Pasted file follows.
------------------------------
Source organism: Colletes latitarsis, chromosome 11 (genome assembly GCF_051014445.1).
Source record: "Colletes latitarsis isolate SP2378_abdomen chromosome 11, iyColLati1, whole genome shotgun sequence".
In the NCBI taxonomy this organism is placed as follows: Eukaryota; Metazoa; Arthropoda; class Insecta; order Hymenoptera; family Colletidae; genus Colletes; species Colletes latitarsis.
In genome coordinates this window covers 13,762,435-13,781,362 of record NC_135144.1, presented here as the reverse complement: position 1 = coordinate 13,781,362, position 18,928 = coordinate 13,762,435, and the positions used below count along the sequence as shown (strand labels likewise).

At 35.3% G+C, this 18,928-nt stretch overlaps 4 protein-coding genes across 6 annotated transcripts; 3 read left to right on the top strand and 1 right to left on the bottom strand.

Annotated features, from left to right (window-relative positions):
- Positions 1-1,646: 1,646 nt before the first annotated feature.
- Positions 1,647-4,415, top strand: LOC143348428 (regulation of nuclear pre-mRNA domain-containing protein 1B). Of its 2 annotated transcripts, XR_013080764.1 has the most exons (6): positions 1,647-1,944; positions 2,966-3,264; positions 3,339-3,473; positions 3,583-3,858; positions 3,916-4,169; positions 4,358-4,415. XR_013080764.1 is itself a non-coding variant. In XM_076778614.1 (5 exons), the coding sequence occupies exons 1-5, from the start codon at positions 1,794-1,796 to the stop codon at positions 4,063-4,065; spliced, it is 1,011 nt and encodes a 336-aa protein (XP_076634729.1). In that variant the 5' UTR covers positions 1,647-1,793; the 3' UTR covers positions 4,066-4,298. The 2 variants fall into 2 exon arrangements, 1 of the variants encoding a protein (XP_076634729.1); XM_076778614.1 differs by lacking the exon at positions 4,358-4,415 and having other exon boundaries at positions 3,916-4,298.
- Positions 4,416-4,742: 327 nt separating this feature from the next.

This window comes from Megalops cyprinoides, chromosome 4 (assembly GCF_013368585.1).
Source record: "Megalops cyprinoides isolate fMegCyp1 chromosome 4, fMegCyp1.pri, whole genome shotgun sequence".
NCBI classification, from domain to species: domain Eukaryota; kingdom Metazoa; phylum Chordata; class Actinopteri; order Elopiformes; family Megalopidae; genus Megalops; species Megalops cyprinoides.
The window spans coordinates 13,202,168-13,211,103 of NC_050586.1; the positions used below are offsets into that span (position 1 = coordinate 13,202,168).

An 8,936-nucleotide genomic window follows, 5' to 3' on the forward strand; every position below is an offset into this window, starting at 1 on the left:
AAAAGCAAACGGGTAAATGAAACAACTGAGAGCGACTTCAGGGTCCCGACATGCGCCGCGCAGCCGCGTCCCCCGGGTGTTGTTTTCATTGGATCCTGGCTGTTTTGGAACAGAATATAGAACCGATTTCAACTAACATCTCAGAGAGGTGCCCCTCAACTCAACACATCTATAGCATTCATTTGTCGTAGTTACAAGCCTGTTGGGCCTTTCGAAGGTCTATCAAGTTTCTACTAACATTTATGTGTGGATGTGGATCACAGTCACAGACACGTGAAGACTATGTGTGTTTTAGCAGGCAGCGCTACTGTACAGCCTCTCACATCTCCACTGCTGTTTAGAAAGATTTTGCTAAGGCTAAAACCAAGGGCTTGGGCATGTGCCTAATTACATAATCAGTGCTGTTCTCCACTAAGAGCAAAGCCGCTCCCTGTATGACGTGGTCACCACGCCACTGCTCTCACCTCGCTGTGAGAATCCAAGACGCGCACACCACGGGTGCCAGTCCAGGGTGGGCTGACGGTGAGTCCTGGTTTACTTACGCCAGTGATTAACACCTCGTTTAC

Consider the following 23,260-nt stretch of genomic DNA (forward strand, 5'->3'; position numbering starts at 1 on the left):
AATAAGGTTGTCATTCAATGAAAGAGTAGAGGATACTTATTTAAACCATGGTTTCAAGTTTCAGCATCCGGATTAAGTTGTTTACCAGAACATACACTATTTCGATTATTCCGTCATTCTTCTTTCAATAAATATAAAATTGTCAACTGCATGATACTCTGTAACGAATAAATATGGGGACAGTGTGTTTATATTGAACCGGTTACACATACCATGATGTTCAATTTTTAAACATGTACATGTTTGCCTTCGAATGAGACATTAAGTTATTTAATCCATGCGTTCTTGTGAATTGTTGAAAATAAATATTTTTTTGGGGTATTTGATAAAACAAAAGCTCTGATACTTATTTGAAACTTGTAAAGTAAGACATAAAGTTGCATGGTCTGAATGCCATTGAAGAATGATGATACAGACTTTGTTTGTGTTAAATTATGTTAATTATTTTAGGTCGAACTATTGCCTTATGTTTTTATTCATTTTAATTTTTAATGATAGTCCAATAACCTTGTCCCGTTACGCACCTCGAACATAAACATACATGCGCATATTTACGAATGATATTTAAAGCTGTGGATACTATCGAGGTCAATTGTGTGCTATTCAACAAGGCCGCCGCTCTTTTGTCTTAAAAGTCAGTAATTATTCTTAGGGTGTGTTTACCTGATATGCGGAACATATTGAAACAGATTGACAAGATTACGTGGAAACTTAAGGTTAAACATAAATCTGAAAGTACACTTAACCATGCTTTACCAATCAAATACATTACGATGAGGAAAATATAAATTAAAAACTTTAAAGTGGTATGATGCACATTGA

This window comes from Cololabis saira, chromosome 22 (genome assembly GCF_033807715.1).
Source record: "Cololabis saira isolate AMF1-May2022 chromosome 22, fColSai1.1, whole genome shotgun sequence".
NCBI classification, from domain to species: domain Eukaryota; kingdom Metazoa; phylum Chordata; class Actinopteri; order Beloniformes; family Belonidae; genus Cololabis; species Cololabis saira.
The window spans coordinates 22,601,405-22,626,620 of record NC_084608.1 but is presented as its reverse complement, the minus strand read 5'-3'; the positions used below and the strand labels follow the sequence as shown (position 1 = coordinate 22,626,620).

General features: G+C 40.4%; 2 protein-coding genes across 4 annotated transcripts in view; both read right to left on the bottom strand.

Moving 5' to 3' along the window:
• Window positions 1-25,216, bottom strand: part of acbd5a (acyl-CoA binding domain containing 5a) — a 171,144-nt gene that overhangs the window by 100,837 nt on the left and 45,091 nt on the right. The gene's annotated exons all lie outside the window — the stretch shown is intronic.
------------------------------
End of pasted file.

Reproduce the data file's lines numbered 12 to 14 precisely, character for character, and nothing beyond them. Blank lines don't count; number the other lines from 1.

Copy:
NCBI classification, from domain to species: domain Eukaryota; kingdom Metazoa; phylum Chordata; class Actinopteri; order Elopiformes; family Megalopidae; genus Megalops; species Megalops cyprinoides.
The window spans coordinates 13,202,168-13,211,103 of NC_050586.1; the positions used below are offsets into that span (position 1 = coordinate 13,202,168).

An 8,936-nucleotide genomic window follows, 5' to 3' on the forward strand; every position below is an offset into this window, starting at 1 on the left: